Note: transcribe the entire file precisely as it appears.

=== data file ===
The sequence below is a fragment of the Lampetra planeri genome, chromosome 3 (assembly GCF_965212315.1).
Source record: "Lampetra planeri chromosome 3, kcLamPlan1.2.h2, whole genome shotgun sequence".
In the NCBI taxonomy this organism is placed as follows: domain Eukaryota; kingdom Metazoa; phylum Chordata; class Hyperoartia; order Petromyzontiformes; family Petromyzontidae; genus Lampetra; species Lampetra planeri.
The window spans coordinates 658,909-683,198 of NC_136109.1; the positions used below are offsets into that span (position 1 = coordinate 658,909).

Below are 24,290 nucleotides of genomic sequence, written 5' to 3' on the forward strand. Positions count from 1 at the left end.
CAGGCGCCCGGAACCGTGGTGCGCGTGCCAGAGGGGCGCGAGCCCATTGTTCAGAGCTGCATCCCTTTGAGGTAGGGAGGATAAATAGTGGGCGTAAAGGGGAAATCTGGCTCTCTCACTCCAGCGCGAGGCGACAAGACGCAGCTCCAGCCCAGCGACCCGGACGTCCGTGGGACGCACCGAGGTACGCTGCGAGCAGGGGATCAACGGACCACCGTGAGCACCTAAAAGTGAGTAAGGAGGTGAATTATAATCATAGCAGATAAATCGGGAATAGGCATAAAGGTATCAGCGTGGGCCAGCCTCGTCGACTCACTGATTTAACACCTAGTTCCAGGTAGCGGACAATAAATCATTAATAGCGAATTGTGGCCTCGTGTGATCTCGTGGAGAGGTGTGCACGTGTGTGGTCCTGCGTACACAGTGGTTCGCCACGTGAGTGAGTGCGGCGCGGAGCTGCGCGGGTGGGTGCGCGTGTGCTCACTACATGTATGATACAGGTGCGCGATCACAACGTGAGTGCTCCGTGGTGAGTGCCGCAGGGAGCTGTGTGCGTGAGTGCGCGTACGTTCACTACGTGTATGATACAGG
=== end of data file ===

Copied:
The sequence below is a fragment of the Lampetra planeri genome, chromosome 3 (assembly GCF_965212315.1).
Source record: "Lampetra planeri chromosome 3, kcLamPlan1.2.h2, whole genome shotgun sequence".
In the NCBI taxonomy this organism is placed as follows: domain Eukaryota; kingdom Metazoa; phylum Chordata; class Hyperoartia; order Petromyzontiformes; family Petromyzontidae; genus Lampetra; species Lampetra planeri.
The window spans coordinates 658,909-683,198 of NC_136109.1; the positions used below are offsets into that span (position 1 = coordinate 658,909).

Below are 24,290 nucleotides of genomic sequence, written 5' to 3' on the forward strand. Positions count from 1 at the left end.
CAGGCGCCCGGAACCGTGGTGCGCGTGCCAGAGGGGCGCGAGCCCATTGTTCAGAGCTGCATCCCTTTGAGGTAGGGAGGATAAATAGTGGGCGTAAAGGGGAAATCTGGCTCTCTCACTCCAGCGCGAGGCGACAAGACGCAGCTCCAGCCCAGCGACCCGGACGTCCGTGGGACGCACCGAGGTACGCTGCGAGCAGGGGATCAACGGACCACCGTGAGCACCTAAAAGTGAGTAAGGAGGTGAATTATAATCATAGCAGATAAATCGGGAATAGGCATAAAGGTATCAGCGTGGGCCAGCCTCGTCGACTCACTGATTTAACACCTAGTTCCAGGTAGCGGACAATAAATCATTAATAGCGAATTGTGGCCTCGTGTGATCTCGTGGAGAGGTGTGCACGTGTGTGGTCCTGCGTACACAGTGGTTCGCCACGTGAGTGAGTGCGGCGCGGAGCTGCGCGGGTGGGTGCGCGTGTGCTCACTACATGTATGATACAGGTGCGCGATCACAACGTGAGTGCTCCGTGGTGAGTGCCGCAGGGAGCTGTGTGCGTGAGTGCGCGTACGTTCACTACGTGTATGATACAGG